Germany’s immigration system limits long-term admittance to skilled workers to the extent that they are needed by German employers and to entrepreneurs investing in Germany. Residence permits are first granted on a temporary basis (usually for one to three years), but they can be renewed as long as the conditions for their granting continue to exist. For aliens admitted as workers, this means that they must be employed, law-abiding, and not in danger of becoming a burden for Germany’s social services. Generally, aliens can become permanent after having resided in Germany for five years and if they live up to the requirements of being self-supporting and integrate into the German way of life. For highly skilled workers, the path to permanency is shorter.
Germany is a Member State of the European Union (EU), and its immigration system applies to citizens from third (non-EU) countries. Citizens and long-term residents of EU countries have the right to reside and work in Germany. Since 2011 this freedom of movement has also applied to the East European countries. Prior to 2011 Germany admitted unskilled seasonal workers from Eastern Europe for short periods of time through programs based on bilateral agreements, but these have become obsolete with EU expansions in Eastern Europe.
Germany aims at controlling immigration through a detailed system of visas and permits. Any entry into Germany requires a visa or residence permit, and any entry into Germany without a visa or residence permit or any overstaying the period permitted by the visa or permit is a criminal offense and may lead to deportation.
The much-used Schengen visa is issued by any Member State of the Schengen Agreement and entitles the holder to travel throughout the Schengen area (most of the European Union and some contiguous countries). A Schengen visa entitles the holder to remain in the Schengen area for three months within a six-month period. Tourist visas are generally Schengen visas.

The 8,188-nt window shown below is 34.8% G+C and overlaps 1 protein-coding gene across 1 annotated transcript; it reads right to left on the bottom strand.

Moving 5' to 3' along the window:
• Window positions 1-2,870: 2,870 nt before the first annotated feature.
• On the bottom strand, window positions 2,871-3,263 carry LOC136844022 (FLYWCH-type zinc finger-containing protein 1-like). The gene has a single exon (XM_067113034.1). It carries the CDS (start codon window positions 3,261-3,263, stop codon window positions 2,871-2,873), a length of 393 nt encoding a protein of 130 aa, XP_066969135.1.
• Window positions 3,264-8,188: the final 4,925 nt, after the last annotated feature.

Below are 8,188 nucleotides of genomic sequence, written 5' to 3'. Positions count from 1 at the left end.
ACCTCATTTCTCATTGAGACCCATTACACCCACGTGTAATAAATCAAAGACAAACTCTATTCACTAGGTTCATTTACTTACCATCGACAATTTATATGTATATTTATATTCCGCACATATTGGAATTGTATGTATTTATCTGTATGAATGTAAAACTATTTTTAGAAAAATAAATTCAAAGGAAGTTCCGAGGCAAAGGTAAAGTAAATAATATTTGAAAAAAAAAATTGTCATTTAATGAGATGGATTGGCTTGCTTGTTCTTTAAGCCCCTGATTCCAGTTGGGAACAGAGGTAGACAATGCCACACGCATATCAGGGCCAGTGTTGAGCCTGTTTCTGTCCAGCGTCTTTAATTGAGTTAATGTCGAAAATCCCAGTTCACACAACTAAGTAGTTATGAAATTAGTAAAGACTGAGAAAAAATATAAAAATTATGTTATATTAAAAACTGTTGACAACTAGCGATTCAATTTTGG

German residence permits can be granted for a variety of purposes, including study, research, family reunification, employment, and entrepreneurial activity. The terms of the permits are tailored to the envisioned purpose, and a strict dividing line is drawn between merely temporary purposes and those that can lead to a permanent status in Germany.
The path to citizenship is gradual, requiring a lawful residence of six to eight years, depending on the degree of integration of the immigrant. Also required is a permanent residence permit which, depending on the desirability of the immigrant, is granted after thirty-three months to five years of temporary status. Throughout this path to permanency and then citizenship a high degree of acculturation is required, as is a solid status of financial self-sufficiency, which includes adequate health insurance and housing.
As a member of the Schengen regime, Germany is surrounded by other Schengen countries. Consequently, Germany has no border controls on the internal borders within the Schengen area and relies largely on the border controls exercised by the Schengen members having an external border. The only external borders for which Germany is responsible are the maritime border on the North Sea and the Baltic Sea, and international airports. Despite the absence of systematic border checks at the borders with neighboring countries, Germany still maintains a Federal Police Force, whose mission includes the protection of German borders against the illegal entry of aliens who have been able to circumvent the border controls of another Schengen member country.
In the 1960s, Germany recruited and admitted large numbers of foreign workers in order to increase German industrial production. At the time it was generally assumed that the then admitted “guest workers” would eventually leave. Instead, these workers, most of them Turkish, remained in Germany and brought their families, so now about ten percent of the German population has a migrant background. Since 1973 Germany has pursued an immigration policy that limits immigration to skilled or highly skilled workers and admits unskilled workers only for short periods, thus preventing them from becoming permanent or bringing their families.